AND WHEREAS it has become necessary to enact a new Constitution that, inter alia, abolishes the Executive Presidency, ensures a fair and representative Electoral System which eliminates preferential voting, strengthens the democratic rights of all citizens, provides a Constitutional Resolution of the national issue, promotes national reconciliation, establishes a political culture that respects the rule of law, guarantees to the People’s fundamental rights and freedom that assure human dignity and promotes responsible and accountable government.”

There can be, surely, no dispute, Sir, of the urgent necessity to fulfil these needs and there can also be no question that the people of this country have given to President Maithripala Sirisena and to Prime Minister Ranil Wickremesinghe a mandate to fulfil these urgent needs. That position, Sir, is abundantly clear.

All the Members of this House are going to come together, discuss every issue and devise a new Constitution that will achieve the total or maximum consensus in this House, which, after Cabinet approval, will have to be approved by Parliament by a two-thirds majority – which is achievable only by cutting across party divisions – and which must also be approved by the people at a Referendum cutting across ethnic, linguistic or any other divisions.

Then, this country will, for the first time, have a Constitution based upon not merely consensus within this House, but also consensus amongst the people in this country based upon the sovereignty vested in the people. That, Sir, would be the greatest day in this country’s history, the day on which all the people in this country would have come together to form the Sri Lankan nation – where and in which country every citizen has a sense of belonging to Sri Lanka and a sense that Sri Lanka belongs to him or her together with his or her fellow citizens.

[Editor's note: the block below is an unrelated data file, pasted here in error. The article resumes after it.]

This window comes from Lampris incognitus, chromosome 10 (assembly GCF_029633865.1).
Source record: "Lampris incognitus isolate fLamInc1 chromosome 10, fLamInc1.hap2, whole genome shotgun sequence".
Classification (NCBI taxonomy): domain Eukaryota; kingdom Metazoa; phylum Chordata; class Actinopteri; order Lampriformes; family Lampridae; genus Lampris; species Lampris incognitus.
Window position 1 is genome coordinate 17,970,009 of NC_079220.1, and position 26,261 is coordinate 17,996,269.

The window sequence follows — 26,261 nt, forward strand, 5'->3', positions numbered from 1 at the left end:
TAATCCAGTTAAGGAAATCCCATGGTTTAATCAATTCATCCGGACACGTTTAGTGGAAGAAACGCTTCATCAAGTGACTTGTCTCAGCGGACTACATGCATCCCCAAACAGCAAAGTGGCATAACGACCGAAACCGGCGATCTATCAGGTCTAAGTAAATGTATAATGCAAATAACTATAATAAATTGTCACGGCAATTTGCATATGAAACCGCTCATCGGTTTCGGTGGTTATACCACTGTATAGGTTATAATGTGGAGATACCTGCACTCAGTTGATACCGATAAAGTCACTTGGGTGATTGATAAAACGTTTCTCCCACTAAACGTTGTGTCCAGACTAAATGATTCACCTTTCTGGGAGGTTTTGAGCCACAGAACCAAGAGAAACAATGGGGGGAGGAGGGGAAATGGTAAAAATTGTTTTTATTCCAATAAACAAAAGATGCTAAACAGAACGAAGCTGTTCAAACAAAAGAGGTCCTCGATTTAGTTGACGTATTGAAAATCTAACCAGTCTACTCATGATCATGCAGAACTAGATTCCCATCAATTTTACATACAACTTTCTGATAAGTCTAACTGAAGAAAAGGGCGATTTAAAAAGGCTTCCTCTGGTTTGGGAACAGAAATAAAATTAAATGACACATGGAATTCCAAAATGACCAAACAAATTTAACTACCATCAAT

I would very earnestly urge all Hon. Members of this House to wholeheartedly participate and support this initiative across party or other divisions in keeping with universal values and constitutional arrangements that prevail in several countries the world over in circumstances and conditions similar to what prevails in Sri Lanka, so that this country can march towards genuine reconciliation, peace and prosperity with a better and brighter future for all our people.

I want to make a special appeal to former President Mahinda Rajapaksa – unfortunately he is not here now. He has the stature of a national leader and his support in this national endeavour is important. The country, all its people and the nation need his support. It would be my submission, Sir,that he needs to place the interests and the well-being of the country before anything else and positively contribute to this initiative. He himself has taken steps towards remaking the Constitution so as to address the national question. There have also been instances when he did the right thing. He would pave for himself a new future if he now did the right thing by being positive in the making of a new, just and equitable Constitution that also resolves the national issue and serves the country.

Prime Minister Ranil Wickremesinghe and President Maithripala Sirisena have referred to many matters, many missed opportunities in the course of their speeches. President Maithripala Sirisena referred to the Bandaranaike-Chelvanayakam Pact, the Dudley Senanayake – Chelvanayakam Pact and the Indo-Sri Lanka Accord. The said three documents contained vitally important commitments made by national leaders of the greatest stature.

Leaders such as the much-respected Hon. S.W.R.D. Bandaranaike, the much-respected Hon. Dudley Senanayake and the much-respected President J. R. Jayewardene made very positive contributions through their commitments in those three documents to the resolution of the national question.

As pointed out by President Maithripala Sirisena, many things have happened since the enactment of the Thirteenth Amendment to the Constitution. Much work has been done towards framing a new Constitution under different Governments, under different leaders, starting with President Ranasinghe Premadasa, President Chandrika Bandaranaike Kumaratunga, Prime Minister Ranil Wickremesinghe and President Mahinda Rajapaksa. Much work has been done. Let us come together, Mr. Deputy Speaker, to give our country a new future. Let us all rise to the stature required of us at this crucial moment in this country’s history.
I thank you, Sir.

( The speech made by Hon. R. Sampanthan in parliament on the 12th of January 2016)